H. pylori infection can be cured by antibiotics, however the ideal anti-H. pylori treatment has yet to be found [12, 13]. Many factors have been implicated in treatment failure, including ineffective penetration of antibiotics into the gastric mucosa, antibiotic inactivation by low gastric pH, lack of compliance, and emergence of acquired antibiotic resistance by H. pylori[3, 14]. Despite the success of the current anti-Helicobacter therapies, it is suggested that eradication rates among patients with gastritis are lower than among patients with peptic ulcer disease, with the causes of this phenomenon still being the subject of speculation .
In this study, we aimed to correlate primary resistance of Brazilian H. pylori isolates to metronidazole, clarithromycin, amoxicillin, tetracycline, and furazolidone with vacA, iceA, cagA and cagE status and clinical outcome.
Helicobacter pylori isolates were obtained from 155 patients (86 males and 69 females; age 43.6 ± 14.9 years) living in southeastern Brazil. Eighty patients with peptic ulcer disease (PUD), 54 with non-ulcer dyspepsia (NUD) and 21 with gastroesophageal reflux disease (GERD) were included. The study was approved by the Ethics Committee of the São Francisco University and performed in accordance with the Declaration of Helsinki. Each patient signed a written informed consent prior to entering the study.
H. pylori isolates were obtained by inoculating the specimens into selective media followed by incubation for 3–5 days at 37°C under microaerophilic conditions, as previously described . The colonies were identified by Gram staining and by oxidase, catalase and urease production. H. pylori strains were stored at -70°C in BHI broth containing glycerol 30%. The MIC for amoxicillin, furazolidone, metronidazole, tetracycline (Sigma Chemical Co., St Louis, MO) and clarithromycin (Abbot Laboratories, North Chicago, Ill) were determined by the agar dilution method, using twofold increments (0.125 to 256 μg ml-1) on Mueller-Hinton agar (Merck, Darmstadt, Germany) supplemented with 10% sheep blood, and incubated at 37°C under microaerophilic conditions for 72 h. All tests were performed in duplicate. Isolates were considered to be resistant when the MIC was greater than 8 μg ml-1 for amoxicillin or metronidazole, and greater than 2 μg ml-1 for clarithromycin, furazolidone or tetracycline .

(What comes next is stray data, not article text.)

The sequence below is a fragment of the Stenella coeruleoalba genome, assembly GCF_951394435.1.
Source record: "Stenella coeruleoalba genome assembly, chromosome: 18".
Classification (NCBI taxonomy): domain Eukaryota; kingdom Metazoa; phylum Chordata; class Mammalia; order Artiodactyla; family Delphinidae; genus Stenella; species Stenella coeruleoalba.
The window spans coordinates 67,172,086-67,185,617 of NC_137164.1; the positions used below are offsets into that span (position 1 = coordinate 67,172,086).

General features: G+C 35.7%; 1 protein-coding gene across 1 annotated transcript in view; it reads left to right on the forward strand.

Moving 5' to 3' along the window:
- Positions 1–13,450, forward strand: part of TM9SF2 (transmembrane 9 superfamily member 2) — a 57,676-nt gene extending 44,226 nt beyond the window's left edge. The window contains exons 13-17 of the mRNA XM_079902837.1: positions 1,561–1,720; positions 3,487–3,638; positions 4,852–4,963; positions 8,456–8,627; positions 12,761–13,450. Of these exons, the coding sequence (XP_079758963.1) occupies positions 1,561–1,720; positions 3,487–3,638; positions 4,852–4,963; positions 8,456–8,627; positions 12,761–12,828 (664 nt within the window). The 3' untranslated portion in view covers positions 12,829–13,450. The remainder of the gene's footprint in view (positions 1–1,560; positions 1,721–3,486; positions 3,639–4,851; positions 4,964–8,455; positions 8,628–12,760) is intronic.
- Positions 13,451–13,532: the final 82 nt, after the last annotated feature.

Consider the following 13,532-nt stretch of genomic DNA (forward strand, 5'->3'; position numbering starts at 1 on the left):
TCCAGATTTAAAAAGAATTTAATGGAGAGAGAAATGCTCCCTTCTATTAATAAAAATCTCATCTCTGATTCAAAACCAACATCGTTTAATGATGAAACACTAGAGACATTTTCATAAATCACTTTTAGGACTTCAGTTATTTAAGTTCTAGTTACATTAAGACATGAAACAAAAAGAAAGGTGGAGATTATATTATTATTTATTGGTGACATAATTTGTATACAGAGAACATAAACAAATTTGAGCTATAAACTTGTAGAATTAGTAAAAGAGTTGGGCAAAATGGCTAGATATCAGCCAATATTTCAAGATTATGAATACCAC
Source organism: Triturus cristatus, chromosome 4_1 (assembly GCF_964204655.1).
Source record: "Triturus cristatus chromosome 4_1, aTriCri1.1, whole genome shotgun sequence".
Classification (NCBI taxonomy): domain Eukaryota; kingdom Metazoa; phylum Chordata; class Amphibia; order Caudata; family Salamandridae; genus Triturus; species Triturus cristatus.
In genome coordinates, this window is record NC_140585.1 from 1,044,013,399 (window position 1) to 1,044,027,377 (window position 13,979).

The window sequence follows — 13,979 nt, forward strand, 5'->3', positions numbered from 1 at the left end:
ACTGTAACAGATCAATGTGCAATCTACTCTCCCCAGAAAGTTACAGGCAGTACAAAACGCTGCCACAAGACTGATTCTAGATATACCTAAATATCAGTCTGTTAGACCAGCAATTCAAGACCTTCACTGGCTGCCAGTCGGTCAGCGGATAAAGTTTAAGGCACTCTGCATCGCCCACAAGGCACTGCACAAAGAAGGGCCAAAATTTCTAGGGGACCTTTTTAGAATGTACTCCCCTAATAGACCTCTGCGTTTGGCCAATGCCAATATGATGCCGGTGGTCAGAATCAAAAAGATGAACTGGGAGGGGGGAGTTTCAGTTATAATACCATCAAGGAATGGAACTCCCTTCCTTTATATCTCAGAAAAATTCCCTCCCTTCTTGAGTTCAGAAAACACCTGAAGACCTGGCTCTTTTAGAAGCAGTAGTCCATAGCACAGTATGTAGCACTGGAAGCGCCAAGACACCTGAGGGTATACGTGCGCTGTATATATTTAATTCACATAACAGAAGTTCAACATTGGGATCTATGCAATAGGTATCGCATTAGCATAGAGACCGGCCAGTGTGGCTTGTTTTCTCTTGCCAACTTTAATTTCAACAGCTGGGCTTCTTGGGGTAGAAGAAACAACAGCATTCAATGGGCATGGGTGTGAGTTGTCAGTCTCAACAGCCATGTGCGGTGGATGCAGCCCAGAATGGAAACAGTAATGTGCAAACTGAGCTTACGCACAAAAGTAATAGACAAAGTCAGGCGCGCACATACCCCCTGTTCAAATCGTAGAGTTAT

Genomic DNA was extracted with DNAzol™ reagent (Gibco BRL, Cincinnati, OH, USA), and the integrity of the DNA was assessed by electrophoresis in 0.8% agarose gels stained with ethidium bromide.
Polymerase chain reactions (PCR) were performed in a total volume of 50 μl containing 50 pmol of primer, 100 ng of genomic DNA, 1.0 mmol L-1 of each of four dNTPs (Invitrogen™ Life Technologies, Alemeda, CA, USA) and 2.5 U of Taq DNA polymerase (Invitrogen™ Life Technologies). The reaction mixtures were cycled in an automated GeneAmp® PCR System 9700 thermal cycler (PE Applied Biosystems, Foster City, CA, USA) under the following conditions: initial denaturation at 95°C for 5 min followed by 35 cycles of denaturation at 95°C for 1 min, annealing ranging from 45°C to 60°C for 1 min and 72°C for 1 min. The final cycle included a 7 min extension step to ensure full extension of the PCR products.
The presence of H. pylori was confirmed by PCR of the 16S rRNA  and glmM  genes. The cagA gene was analyzed using the primers D008 and R008 . The cagE gene was analyzed using the primers described by Fallone et al. . For analysis of the vacA m region, primers VA3-F and VA3-R were used, whereas primers VA4-F and VA4-R were used to amplify the m1 and m2 subtypes, respectively . The vacA s region was analyzed using the primers, VA1-F and VA1-R . For iceA genotype analysis, primers iceA1-F, iceA1-R, iceA2-F and iceA2-R were used. The primers, iceA2-F and iceA2-R, yielded a fragment of 124, 229 or 334 bp depending on the existence of repeated sequences of 105 nucleotides .